According to a new study, patients being treated for sarcoma, a rare type of cancer, are more willing to take “telemedicine” (telemedicine with a doctor).
Researchers at the University of Strathclyde and the Scottish Sarcoma Network set out to understand sarcoma patientAttitudes and impacts on telemedicine from an anonymous online survey in the summer of 2020.
Every year in Scotland, about 350 people are diagnosed with sarcoma, a rare group of cancers that affect connective tissue, and are treated at one of five specialized medical centers nationwide.
The results of a study published in the journal JCO Global Oncology showed that patients were highly satisfied with telemedicine and were comparable to traditional face-to-face appointments.
The majority of patients (57%) indicated that they preferred telemedicine appointments for the majority. Factors commonly cited in this decision include reduced hospital travel times, reduced hospital travel costs, reduced hospital waiting times, and their convenience.
A survey comment from a 58-year-old male patient said: If necessary, have them meet in person. “
Patients who primarily prefer face-to-face appointments said it was more reassuring, but patients who are currently receiving treatment or who have completed treatment in the last 6 months prefer primarily or wholly face-to-face appointments. It was likely to show that.
Age, gender, and education level have not been shown to affect patient preferences. More than half of the patients who have been booked for telemedicine have met someone who has seen them before.
However, he was keen to receive bad news face-to-face rather than remotely.
For clinicians and healthcare providers, the workload of telemedicine is about the same as face-to-face consultation, and two-thirds said telemedicine needs to be integrated into regular practice.
Dr. Ioana Nixon, a head and neck and sarcoma oncologist at the Scottish Cancer Center, a clinical leader in the Scottish Sarcoma Network, a visiting professor at the University of Strathclyde, and a senior author of the paper, said: Stated. Changes had to be made to safely provide cancer services. Telemedicine is one of them, and as a clinician, it is important to understand how patients are experiencing this change.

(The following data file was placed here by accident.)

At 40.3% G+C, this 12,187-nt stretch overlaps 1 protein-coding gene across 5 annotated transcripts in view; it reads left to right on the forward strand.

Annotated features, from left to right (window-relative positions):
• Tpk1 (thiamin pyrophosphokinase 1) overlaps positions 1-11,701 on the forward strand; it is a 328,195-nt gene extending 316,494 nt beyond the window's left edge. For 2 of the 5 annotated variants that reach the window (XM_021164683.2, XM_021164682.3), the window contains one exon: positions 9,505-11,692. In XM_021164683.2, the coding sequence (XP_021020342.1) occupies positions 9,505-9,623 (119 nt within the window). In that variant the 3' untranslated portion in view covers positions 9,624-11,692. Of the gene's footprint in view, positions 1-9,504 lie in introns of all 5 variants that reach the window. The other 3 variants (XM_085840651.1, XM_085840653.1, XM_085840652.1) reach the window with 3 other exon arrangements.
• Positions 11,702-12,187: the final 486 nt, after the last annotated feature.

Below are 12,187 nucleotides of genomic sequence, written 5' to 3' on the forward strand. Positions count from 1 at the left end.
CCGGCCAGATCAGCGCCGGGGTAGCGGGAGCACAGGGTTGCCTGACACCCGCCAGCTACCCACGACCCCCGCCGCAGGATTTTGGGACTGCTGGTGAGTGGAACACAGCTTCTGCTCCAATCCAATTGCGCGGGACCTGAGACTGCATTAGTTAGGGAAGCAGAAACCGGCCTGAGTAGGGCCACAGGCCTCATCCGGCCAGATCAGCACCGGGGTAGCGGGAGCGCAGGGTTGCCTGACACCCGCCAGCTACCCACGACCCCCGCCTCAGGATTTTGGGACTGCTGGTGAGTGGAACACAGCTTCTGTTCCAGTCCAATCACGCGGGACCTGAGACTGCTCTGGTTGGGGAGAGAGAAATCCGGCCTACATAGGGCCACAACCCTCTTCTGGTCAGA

“Sarcoma is a very rare and diverse cancer, and our research aims to understand how telemedicine can be best used in this rare cancer. cancer.. Without a doubt, there is no one-size-fits-all approach. We hope that our research will help put patient needs at the center of the service and help shape and reform the service around what is important to the patient. “
Holly McCabe, a student in the School of Business Sciences who analyzed her PhD survey, said: “Our study has shown that telemedicine in the treatment of sarcoma is advantageous from both the clinician’s and patient’s perspectives.
“Using telemedicine for patients with rare cancers such as sarcomas is an innovation to provide care, especially given the time and financial pressure on patients who often live far from specialized centers. Approach.
Future work will assess how a model of patient-specialist consultation in the treatment of sarcoma is adopted, from diagnosis to follow-up. They “have an important opportunity to explore patient and professional awareness and preferences for these approaches and provide important information to inform the long-term remodeling of sarcoma clinics. Therefore, COVID-19. Create a legacy of innovation that moves forward. ”
Holly M. McCabe et al, What Matters to Us: Impact of Telemedicine during the Pandemic in the Care of Sarcoma with Scotland, JCO Global…